Ø  recognise good practice and shared learning;

Ø  provide positive peer support for improvement;

Ø  offer increased clarity of direction for NHS Wales regarding the wider transformation for urgent primary care and greater consistency of approach both in-hours and out of hours (24/7); and

Ø  assist in the development of a clinically led, solution focussed, sustainable model for Wales


The output from each review was a summary report and action plan which was endorsed by local clinical leaders and the wider executive team.


Key summary messages arising from the Peer Review visits were:


·      Local and national workforce plans need to be strengthened to ensure they support GPs leading and working within a wider multi-disciplinary team.

·      Urgent Primary Care (OOHs) should adopt a more consistent approach to demand and capacity planning linked to workforce modelling

·      Now that LHBs are all on the same version of Adastra, it should be possible to benchmark in a more consistent manner.

·      Having effective non-clinical and clinical triage processes are critical to the effectiveness of the urgent care pathways. The 111 team are assisting the standardisation of these approaches across Wales and increasingly there will be greater scope for developing these at a regional or national level.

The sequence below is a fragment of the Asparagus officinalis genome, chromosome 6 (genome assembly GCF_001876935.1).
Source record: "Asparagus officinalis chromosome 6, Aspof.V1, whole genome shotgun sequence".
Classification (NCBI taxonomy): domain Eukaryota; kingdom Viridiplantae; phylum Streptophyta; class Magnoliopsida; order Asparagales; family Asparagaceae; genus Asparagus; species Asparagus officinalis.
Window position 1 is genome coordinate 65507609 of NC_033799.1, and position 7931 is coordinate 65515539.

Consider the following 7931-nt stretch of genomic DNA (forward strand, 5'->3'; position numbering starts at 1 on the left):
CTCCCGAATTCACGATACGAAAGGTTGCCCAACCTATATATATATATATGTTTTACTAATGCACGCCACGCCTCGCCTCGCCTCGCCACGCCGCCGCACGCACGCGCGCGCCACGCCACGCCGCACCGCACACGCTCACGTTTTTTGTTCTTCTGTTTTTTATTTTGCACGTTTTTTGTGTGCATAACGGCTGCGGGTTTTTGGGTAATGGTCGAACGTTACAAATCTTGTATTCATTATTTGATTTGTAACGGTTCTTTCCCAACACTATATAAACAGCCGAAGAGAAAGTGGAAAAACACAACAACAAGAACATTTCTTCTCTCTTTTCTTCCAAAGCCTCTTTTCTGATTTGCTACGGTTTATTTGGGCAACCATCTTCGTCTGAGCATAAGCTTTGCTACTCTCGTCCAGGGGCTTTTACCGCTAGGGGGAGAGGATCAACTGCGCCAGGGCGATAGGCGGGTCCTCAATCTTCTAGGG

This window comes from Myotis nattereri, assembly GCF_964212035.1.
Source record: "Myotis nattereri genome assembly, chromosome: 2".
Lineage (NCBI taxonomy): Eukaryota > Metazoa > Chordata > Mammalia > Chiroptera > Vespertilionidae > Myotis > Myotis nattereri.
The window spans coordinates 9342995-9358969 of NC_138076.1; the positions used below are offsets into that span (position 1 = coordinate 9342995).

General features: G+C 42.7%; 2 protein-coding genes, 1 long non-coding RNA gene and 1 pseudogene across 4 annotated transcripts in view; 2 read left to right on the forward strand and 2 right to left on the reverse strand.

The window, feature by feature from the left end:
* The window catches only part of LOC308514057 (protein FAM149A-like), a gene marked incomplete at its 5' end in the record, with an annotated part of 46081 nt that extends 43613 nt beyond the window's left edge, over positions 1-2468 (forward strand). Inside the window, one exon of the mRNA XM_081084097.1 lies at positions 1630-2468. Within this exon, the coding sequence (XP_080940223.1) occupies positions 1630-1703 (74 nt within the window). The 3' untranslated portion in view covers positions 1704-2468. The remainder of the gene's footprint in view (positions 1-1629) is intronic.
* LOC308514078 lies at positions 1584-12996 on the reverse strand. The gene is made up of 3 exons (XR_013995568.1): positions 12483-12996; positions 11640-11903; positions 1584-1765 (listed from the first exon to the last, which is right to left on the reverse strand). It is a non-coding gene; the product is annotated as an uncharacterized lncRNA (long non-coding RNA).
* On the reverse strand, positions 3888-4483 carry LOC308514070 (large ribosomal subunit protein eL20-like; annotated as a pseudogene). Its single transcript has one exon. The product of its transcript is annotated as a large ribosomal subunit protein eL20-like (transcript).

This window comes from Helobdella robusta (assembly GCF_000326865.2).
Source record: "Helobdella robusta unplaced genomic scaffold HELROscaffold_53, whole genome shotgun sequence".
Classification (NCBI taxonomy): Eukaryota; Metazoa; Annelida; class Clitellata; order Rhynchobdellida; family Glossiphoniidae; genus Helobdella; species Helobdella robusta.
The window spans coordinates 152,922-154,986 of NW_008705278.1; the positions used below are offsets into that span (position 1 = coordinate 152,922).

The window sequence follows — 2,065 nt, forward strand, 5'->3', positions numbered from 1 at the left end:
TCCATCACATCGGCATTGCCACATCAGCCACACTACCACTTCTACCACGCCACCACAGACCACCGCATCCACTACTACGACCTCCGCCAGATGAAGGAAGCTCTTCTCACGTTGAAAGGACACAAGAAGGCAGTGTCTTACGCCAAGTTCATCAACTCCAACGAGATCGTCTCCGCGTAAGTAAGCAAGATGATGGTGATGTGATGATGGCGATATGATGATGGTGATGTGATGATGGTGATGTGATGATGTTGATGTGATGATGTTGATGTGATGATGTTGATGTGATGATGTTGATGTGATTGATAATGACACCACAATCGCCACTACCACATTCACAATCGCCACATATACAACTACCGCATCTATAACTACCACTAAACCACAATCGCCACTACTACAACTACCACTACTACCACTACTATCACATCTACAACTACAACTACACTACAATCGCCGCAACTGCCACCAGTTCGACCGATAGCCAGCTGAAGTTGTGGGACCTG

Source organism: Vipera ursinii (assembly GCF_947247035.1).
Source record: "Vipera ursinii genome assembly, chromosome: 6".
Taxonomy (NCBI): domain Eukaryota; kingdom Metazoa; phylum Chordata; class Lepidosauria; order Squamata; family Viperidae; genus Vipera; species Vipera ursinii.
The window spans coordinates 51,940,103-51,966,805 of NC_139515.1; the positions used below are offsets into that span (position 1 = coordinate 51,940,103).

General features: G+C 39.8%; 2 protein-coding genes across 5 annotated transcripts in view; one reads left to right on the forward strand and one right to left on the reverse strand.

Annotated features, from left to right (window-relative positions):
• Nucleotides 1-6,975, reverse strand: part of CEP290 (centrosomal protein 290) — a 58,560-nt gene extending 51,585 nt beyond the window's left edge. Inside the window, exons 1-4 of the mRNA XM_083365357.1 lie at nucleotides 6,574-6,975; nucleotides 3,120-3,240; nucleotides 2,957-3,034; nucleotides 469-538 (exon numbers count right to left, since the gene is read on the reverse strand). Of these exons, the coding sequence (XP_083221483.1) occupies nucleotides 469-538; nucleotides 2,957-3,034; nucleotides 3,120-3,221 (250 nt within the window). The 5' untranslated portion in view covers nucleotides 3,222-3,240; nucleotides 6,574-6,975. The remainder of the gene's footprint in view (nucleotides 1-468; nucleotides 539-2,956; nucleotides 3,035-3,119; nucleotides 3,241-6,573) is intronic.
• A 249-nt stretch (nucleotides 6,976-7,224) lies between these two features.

·      The integration between 111, NHS Direct, and OOHs will increasingly offer significant opportunities for wider system resilience.

·      The role of the 111 clinical hub (over time) could increasingly offer urgent care advice and support for a number of key clinical pathways such as mental health, dental, palliative care and paediatric advice.

·      Maintaining and updating one central Directory of Services (across Health, Local Authorities and third sector) remains a critical component to support urgent primary care – particularly when there is an increasing range of services. 

·      The Peer Review identified variation in the reporting of Serious Incidents (SIs), Near Misses and Never Events. Processes should be reviewed and strengthened locally to ensure ongoing learning between clinical teams (both locally and nationally) and for wider clinical governance purposes. Urgent Primary Care Services/the OoHs Forum have reviewed their reporting mechanisms to ensure they are robust and effective and have linked to appropriate governance structures within each organisation.